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Hermitian Identity

  1. Oct 11, 2011 #1
    1. The problem statement, all variables and given/known data

    Show that (AB)^+ = A^+ B^+ using index notation

    2. Relevant equations

    + is the Hermitian transpose

    3. The attempt at a solution

    I know that AB = Ʃa_ik b_kj summed over k

    so (AB)^+ = (Ʃa_ik b_kj)^+ = Ʃ (a_ik b_kj)^+ = Ʃ (a_ik)^+(b_kj)^+ = A^+ B^+

    I am not really sure if this makes sense, I don't know if it is acceptable to distribute the transpose within the sum.
  2. jcsd
  3. Oct 11, 2011 #2


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    (AB)^+ is equal to (B^+)(A^+), not (A^+)(B^+). That may be a sign something is going wrong. (A^+)_ij=(A_ji)*, where * is complex conjugate. Start from there.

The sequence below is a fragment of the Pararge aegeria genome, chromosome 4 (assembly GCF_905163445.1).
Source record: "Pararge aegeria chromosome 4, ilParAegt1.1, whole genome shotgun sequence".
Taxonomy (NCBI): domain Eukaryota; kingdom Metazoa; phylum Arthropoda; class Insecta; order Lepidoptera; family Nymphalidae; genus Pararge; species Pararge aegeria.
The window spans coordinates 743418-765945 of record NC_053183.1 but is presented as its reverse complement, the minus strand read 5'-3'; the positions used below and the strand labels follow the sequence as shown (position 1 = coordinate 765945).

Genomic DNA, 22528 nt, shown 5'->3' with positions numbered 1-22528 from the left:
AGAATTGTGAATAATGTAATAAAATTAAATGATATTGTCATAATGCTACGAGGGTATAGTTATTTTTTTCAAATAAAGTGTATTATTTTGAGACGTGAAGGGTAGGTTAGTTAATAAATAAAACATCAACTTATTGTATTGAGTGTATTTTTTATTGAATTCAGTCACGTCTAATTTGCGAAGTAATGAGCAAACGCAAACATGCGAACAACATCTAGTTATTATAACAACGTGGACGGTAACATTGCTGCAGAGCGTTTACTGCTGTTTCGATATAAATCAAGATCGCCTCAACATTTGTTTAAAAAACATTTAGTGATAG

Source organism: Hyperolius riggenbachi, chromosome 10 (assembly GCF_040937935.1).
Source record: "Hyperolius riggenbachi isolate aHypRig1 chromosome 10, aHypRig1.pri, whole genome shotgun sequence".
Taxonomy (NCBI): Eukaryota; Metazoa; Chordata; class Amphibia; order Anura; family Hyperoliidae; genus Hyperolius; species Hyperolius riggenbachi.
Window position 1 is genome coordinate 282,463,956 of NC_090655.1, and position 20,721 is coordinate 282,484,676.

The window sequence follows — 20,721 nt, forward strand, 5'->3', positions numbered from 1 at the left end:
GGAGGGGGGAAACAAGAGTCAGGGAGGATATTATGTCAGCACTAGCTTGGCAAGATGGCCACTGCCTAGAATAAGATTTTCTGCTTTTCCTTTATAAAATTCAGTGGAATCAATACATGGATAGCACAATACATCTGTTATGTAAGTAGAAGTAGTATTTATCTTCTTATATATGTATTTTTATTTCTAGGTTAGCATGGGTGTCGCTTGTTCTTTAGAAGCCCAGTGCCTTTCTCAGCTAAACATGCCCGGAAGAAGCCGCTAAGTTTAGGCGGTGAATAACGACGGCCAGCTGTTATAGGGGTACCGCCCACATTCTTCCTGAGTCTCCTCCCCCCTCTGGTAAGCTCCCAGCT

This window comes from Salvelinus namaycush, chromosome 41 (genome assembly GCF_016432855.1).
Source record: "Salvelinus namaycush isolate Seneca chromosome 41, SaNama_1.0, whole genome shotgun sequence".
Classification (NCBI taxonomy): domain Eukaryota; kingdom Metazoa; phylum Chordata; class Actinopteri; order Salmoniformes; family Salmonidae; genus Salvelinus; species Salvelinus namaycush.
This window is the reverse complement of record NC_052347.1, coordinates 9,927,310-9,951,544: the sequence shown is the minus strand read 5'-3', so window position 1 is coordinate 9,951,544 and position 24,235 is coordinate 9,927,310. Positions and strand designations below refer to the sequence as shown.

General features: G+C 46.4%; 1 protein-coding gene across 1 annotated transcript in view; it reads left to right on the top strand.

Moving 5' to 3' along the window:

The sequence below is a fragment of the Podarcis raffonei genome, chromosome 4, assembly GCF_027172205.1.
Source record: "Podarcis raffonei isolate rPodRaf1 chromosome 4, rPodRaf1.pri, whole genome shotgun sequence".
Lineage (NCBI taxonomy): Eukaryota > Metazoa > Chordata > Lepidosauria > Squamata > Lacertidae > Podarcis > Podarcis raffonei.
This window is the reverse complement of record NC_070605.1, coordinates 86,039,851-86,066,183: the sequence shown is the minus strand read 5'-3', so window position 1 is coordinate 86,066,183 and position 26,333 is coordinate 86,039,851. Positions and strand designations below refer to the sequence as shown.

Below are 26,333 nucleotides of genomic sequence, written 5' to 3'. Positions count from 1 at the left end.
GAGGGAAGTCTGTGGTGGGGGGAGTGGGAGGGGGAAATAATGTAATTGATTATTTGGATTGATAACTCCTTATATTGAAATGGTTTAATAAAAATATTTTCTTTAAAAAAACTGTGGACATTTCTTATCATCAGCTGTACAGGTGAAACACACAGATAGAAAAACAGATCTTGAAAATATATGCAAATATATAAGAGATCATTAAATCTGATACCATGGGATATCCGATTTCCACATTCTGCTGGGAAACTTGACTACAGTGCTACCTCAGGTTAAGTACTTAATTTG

4. Oct 12, 2011 #3
    That helped.

    So now using the definition (usually a good thing) I have:

    (AB)^+_ij = [AB_ji]^* = A_ji ^* B_ji^* = B_ij^+ A_ij^+ = B^+ A^+

    I know that the complex conjugate is distributive can I just assume that for the proof?
  5. Oct 12, 2011 #4


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    Yes, you can use (xy)^*=(x^*)(y^*). That's fine. But now you've lost the matrix product part. AB is a product. (AB)_ij isn't equal to A_ij B_ij.
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